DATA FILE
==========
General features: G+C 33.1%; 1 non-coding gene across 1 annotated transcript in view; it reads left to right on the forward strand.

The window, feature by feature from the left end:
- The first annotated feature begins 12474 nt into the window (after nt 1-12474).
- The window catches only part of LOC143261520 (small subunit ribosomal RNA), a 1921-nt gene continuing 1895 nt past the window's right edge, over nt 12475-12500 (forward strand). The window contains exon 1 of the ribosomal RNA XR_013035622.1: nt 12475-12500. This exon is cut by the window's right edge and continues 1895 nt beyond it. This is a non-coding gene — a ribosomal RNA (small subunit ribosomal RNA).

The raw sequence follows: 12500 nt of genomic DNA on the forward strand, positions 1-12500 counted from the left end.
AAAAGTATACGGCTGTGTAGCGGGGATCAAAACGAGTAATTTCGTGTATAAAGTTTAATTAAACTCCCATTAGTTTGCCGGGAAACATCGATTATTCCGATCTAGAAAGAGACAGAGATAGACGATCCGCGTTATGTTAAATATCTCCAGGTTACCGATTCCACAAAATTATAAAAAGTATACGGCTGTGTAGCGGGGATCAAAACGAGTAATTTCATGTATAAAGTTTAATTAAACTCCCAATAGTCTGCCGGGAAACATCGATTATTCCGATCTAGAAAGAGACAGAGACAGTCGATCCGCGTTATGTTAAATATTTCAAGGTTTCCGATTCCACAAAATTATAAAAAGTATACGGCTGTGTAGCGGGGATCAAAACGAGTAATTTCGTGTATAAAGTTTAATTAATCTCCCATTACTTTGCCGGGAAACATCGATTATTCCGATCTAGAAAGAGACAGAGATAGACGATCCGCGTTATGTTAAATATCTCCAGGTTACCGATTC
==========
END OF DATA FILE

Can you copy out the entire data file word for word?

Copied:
General features: G+C 33.1%; 1 non-coding gene across 1 annotated transcript in view; it reads left to right on the forward strand.

The window, feature by feature from the left end:
- The first annotated feature begins 12474 nt into the window (after nt 1-12474).
- The window catches only part of LOC143261520 (small subunit ribosomal RNA), a 1921-nt gene continuing 1895 nt past the window's right edge, over nt 12475-12500 (forward strand). The window contains exon 1 of the ribosomal RNA XR_013035622.1: nt 12475-12500. This exon is cut by the window's right edge and continues 1895 nt beyond it. This is a non-coding gene — a ribosomal RNA (small subunit ribosomal RNA).

The raw sequence follows: 12500 nt of genomic DNA on the forward strand, positions 1-12500 counted from the left end.
AAAAGTATACGGCTGTGTAGCGGGGATCAAAACGAGTAATTTCGTGTATAAAGTTTAATTAAACTCCCATTAGTTTGCCGGGAAACATCGATTATTCCGATCTAGAAAGAGACAGAGATAGACGATCCGCGTTATGTTAAATATCTCCAGGTTACCGATTCCACAAAATTATAAAAAGTATACGGCTGTGTAGCGGGGATCAAAACGAGTAATTTCATGTATAAAGTTTAATTAAACTCCCAATAGTCTGCCGGGAAACATCGATTATTCCGATCTAGAAAGAGACAGAGACAGTCGATCCGCGTTATGTTAAATATTTCAAGGTTTCCGATTCCACAAAATTATAAAAAGTATACGGCTGTGTAGCGGGGATCAAAACGAGTAATTTCGTGTATAAAGTTTAATTAATCTCCCATTACTTTGCCGGGAAACATCGATTATTCCGATCTAGAAAGAGACAGAGATAGACGATCCGCGTTATGTTAAATATCTCCAGGTTACCGATTC